The Mississippi Arts Commission has released a curriculum exploring the history of the state through the arts to commemorate Mississippi’s bicentennial year.
A curriculum spanning two centuries, Mississippi History through the Arts: A Bicentennial Journey is based on select artworks from the Mississippi Museum of Art’s exhibitions, Picturing Mississippi: Land of Plenty, Pain, and Promise and The Mississippi Story as well as photos from MAC’s Bicentennial Folklife Survey.
The MAC says that the curriculum is available for free download through their website and that it is appropriate for elementary, intermediate and advanced grade levels.
Collaborating with the Mississippi Department of Education, MAC’s bicentennial curriculum aligns with the state’s social studies, arts and language arts standards and focuses on the grade levels in which Mississippi history is taught.
“Mississippi’s history is rooted in its creative contributions to the world, and it is fitting that we tell our state’s story in an artistic way,” said Malcolm White, executive director of MAC. “Many creative Mississippians have shared their visions and talent with an international audience, casting our state in a positive light. It is our sincere hope that the next generation of Mississippians will carry on these traditions of creative excellence and contribute to a new, vibrant chapter in Mississippi history.”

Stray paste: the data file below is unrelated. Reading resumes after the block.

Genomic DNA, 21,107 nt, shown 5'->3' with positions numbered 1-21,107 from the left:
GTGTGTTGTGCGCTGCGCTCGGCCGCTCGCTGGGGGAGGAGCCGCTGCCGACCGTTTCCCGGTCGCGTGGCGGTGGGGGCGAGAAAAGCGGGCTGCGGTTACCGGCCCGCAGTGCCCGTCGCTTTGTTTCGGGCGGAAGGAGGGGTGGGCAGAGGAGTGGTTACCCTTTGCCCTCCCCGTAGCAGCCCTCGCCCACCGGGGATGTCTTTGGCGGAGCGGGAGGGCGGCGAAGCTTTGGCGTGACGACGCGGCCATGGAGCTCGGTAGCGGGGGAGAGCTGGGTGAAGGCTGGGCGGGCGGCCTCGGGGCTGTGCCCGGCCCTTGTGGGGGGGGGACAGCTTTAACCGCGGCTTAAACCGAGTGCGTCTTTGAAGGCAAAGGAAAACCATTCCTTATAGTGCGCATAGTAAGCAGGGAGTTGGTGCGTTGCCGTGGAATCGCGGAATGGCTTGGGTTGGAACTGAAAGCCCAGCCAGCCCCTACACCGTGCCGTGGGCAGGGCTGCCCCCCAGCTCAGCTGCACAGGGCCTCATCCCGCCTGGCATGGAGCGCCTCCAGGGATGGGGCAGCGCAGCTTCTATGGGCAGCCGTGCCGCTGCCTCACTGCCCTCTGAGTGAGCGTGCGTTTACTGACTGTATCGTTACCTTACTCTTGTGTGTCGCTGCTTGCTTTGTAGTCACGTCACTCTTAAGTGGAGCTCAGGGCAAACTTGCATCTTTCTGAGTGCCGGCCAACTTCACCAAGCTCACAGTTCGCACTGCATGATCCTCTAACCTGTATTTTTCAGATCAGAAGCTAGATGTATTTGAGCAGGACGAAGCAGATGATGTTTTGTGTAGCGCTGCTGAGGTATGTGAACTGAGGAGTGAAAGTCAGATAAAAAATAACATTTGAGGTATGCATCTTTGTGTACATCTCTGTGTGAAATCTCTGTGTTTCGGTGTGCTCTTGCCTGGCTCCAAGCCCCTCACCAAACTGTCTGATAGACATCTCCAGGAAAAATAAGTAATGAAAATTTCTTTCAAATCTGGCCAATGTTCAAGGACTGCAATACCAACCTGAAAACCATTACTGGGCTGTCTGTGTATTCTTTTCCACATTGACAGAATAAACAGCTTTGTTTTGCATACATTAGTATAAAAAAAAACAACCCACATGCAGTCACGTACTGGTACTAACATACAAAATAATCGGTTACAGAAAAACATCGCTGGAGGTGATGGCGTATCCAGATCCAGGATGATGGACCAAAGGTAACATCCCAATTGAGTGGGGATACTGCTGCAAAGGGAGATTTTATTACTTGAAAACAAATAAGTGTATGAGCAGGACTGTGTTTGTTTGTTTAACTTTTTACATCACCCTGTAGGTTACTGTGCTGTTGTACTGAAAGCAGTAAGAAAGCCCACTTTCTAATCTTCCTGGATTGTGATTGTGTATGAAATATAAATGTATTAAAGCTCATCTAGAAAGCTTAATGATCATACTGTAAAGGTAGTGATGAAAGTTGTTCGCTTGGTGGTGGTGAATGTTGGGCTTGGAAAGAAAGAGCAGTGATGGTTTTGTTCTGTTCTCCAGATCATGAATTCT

In twenty lessons, the curriculum takes students through the history of the state starting with Native American artifacts and Choctaw baskets.
Early statehood is explored through hand-drawn maps depicting early settlements, portraits of Native American leaders and landscapes of Natchez and the Mississippi Gulf Coast.
The curriculum introduces students to the antebellum period and Civil War though engravings and early photography.
The Great Flood of 1927, the Great Depression and the Civil Rights Movement are presented through the advent of the Blues and mixed-media artwork.
Mississippi’s modern period is represented through the lens of artists like Walter Anderson, Dusti Bongé and Joe Overstreet, as well as, through artwork created in response to disasters like Hurricane Katrina.
The last lesson of the curriculum invites students to reflect on the history of the state and to envision its future.
“We are excited to present this curriculum as a high quality arts education tool for Mississippi teachers to incorporate into their classrooms,” said Charlotte Smelser, MAC arts education director. “We are also pleased to partner with the Mississippi Museum of Art on this project and encourage educators, students and parents to see the original artwork featured in the curriculum at the upcoming exhibit, Picturing Mississippi: Land of Plenty, Pain, and Promise.”
In an effort to connect the past to the present, the curriculum provides examples of artists who carry on Mississippi’s artistic traditions today in each lesson.
MAC said that the curriculum offers numerous opportunities to interact with artists and cultural organizations across the state by encouraging teachers to and invite these community members and groups into the classroom.
They added that while the curriculum was created to commemorate Mississippi’s bicentennial, the document has no expiration date.
MAC said they intend for the curriculum to serve as an enduring story of the arts in Mississippi for many years to come.